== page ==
This chapter, What is the point of the marriage institution? is the longest chapter in the book. Ash covers a lot of material, all aimed at helping his readers appreciate God's good gift of marriage for the benefit of society as a whole.
As a parent and teacher I am very aware of the importance of setting boundaries for children: far from being harmful, they actually give a sense of security and freedom to act within the boundaries. Ash claims the same for marriage: secularists think that God's boundaries are restrictive, but in fact the loosening of them is a move towards slavery and away from freedom, towards law and away from grace. He illustrates this with reference to sex before marriage (casual sex and co-habiting) and sex after marriage with someone other than the marriage partner (adultery).
I was reminded of the Federal Parliamentary report, To have and to hold: Strategies to strengthen marriage and relationships, published in 1998. It reluctantly had to agree that co-habitation before marriage was no pointer to a successful marriage:
The Australian Family Formation Project found that after five years of marriage, 13 per cent of those who had cohabited would divorce, compared to 6 per cent of those who had not cohabited. Ten years later the proportions were 26 per cent for those who had cohabited and 14 per cent for those who had not. These findings have been supported by research in Britain, Canada, the United States and Sweden.Adultery, marriage breakdown and divorce are just as destructive. When Kurt Cobain, the grunge rock star committed suicide in the 1990’s, reporters digging into his background discovered that his parents had divorced when he was eight. His mother said that he had been profoundly affected by the experience – so much so that at an earlier suicide attempt, he had a note in his pocket that said, “I’d rather die than go through a divorce". Why? Because marriages were not intended to break up. God knew that the best environment for a 'one flesh' relationship was a faithful, lifelong commitment between a husband and wife.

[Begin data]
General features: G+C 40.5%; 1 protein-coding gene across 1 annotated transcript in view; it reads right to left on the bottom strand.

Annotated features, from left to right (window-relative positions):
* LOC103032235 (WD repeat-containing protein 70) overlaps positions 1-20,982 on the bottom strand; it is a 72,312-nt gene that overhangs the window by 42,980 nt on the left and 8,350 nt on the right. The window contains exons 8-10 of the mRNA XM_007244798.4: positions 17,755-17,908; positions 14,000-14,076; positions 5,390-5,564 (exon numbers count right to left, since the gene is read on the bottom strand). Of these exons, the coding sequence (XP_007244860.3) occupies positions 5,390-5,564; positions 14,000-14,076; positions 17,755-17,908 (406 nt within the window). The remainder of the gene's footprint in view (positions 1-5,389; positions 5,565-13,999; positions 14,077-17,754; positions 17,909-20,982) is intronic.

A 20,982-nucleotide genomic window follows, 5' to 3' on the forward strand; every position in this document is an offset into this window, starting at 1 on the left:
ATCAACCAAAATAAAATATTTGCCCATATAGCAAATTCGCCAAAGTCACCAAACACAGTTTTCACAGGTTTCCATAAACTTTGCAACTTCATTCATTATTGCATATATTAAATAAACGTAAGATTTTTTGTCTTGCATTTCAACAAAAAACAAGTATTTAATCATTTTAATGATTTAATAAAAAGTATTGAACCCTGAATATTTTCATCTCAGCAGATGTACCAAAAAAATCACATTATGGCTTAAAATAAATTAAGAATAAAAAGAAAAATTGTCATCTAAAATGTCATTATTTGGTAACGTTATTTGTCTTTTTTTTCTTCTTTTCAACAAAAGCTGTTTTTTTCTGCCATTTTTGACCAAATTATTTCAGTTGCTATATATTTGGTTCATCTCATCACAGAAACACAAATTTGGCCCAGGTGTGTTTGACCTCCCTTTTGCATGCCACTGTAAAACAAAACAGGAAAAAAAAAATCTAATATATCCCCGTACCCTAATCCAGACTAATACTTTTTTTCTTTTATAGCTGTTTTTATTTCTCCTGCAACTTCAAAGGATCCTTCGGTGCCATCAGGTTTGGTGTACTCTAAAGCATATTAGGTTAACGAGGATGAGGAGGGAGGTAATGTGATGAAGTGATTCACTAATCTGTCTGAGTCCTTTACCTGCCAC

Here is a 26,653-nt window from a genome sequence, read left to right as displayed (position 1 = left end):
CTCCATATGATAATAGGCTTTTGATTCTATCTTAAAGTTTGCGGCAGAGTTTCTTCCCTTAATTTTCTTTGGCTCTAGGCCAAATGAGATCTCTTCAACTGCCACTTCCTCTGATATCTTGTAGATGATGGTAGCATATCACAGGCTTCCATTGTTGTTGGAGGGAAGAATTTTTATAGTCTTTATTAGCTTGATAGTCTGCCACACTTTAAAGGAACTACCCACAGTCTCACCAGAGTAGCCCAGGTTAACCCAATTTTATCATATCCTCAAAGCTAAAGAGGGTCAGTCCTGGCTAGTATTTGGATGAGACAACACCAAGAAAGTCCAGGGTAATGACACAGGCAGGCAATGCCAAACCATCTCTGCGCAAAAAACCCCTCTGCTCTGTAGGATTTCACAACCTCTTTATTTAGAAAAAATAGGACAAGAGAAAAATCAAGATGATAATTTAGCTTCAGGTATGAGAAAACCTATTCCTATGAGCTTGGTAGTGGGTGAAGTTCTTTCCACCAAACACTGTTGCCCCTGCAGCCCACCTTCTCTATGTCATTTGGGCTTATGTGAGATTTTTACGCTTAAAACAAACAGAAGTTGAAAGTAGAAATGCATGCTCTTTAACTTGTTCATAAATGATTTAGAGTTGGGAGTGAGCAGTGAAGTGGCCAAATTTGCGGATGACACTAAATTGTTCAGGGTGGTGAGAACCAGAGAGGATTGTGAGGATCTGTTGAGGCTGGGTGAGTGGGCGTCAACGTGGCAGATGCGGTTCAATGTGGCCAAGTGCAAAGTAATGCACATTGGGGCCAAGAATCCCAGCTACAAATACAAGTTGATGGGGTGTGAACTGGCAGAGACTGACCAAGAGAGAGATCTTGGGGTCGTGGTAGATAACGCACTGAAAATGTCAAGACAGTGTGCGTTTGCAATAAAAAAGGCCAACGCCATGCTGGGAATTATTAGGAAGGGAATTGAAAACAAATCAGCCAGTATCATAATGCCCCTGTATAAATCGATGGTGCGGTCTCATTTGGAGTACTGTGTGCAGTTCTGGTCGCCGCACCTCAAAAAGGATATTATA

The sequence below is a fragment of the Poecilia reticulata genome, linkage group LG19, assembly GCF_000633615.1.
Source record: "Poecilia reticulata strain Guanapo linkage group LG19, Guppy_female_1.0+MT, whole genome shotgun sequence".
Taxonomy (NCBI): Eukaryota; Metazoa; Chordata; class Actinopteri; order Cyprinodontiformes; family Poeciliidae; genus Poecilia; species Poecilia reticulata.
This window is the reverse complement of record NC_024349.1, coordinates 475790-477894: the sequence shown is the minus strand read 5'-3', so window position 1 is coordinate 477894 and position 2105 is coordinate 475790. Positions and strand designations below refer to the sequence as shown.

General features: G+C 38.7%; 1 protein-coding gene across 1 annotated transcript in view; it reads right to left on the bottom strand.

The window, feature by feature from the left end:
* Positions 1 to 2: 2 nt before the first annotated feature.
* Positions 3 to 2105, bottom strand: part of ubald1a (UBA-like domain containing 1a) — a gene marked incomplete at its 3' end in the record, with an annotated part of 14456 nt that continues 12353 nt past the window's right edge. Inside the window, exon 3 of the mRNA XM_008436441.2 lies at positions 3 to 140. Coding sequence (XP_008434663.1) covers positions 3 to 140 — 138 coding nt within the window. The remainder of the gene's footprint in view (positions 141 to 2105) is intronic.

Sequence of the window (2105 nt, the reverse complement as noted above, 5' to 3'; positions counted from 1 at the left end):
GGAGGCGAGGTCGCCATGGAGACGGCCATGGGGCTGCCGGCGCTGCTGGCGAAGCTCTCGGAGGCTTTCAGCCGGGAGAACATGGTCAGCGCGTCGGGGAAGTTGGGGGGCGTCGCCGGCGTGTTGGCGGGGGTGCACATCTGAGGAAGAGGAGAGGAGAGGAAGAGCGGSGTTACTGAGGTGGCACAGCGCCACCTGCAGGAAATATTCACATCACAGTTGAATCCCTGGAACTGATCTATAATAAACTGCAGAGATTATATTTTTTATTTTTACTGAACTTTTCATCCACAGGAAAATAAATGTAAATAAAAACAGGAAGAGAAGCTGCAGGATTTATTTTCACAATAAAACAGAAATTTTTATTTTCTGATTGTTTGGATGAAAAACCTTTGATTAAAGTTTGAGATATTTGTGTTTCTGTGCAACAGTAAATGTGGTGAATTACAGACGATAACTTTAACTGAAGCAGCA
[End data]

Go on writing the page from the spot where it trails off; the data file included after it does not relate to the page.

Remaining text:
Kerry James, a Sydney marriage counsellor, has noted that ‘people who do decide not to get married and to live together may be unsure of their commitment in the first place, and then they may decide to get married. The lack of certainty about the commitment continues and that’s when the marriage can break down.’ (K James, The Midday Show Channel 9: Sydney 14 June 1994.)
Ash's analyses of the unravelling of the institution of marriage are very insightful. They will bear close scrutiny in this age when the definition of marriage is up for grabs.